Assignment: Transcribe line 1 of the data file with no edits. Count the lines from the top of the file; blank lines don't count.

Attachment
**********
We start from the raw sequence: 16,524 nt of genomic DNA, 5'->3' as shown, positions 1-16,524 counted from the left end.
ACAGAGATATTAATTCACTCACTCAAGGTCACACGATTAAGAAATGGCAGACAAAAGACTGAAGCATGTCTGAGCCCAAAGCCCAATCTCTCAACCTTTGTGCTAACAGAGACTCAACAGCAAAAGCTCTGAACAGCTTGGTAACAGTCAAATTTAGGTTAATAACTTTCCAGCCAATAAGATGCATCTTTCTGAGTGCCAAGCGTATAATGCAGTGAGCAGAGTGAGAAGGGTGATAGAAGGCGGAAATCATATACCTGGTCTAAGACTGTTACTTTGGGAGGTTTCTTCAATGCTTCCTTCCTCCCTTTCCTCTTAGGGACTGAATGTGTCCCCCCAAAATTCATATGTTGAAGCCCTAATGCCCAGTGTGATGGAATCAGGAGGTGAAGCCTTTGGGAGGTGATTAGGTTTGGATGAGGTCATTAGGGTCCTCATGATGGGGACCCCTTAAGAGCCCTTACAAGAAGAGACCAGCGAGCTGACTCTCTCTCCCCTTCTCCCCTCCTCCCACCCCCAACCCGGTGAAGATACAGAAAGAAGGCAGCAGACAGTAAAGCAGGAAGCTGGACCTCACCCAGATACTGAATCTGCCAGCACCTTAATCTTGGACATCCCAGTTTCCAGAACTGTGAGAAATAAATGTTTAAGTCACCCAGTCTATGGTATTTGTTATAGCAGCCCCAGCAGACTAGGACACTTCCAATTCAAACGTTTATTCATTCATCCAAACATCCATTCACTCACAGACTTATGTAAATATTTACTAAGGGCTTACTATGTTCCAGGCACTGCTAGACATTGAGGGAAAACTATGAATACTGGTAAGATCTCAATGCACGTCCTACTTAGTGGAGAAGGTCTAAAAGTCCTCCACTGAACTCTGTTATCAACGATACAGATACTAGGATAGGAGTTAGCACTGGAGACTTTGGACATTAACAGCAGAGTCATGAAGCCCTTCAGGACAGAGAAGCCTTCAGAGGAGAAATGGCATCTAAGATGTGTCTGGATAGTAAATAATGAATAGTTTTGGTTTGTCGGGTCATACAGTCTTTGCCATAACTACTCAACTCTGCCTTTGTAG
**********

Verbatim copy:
We start from the raw sequence: 16,524 nt of genomic DNA, 5'->3' as shown, positions 1-16,524 counted from the left end.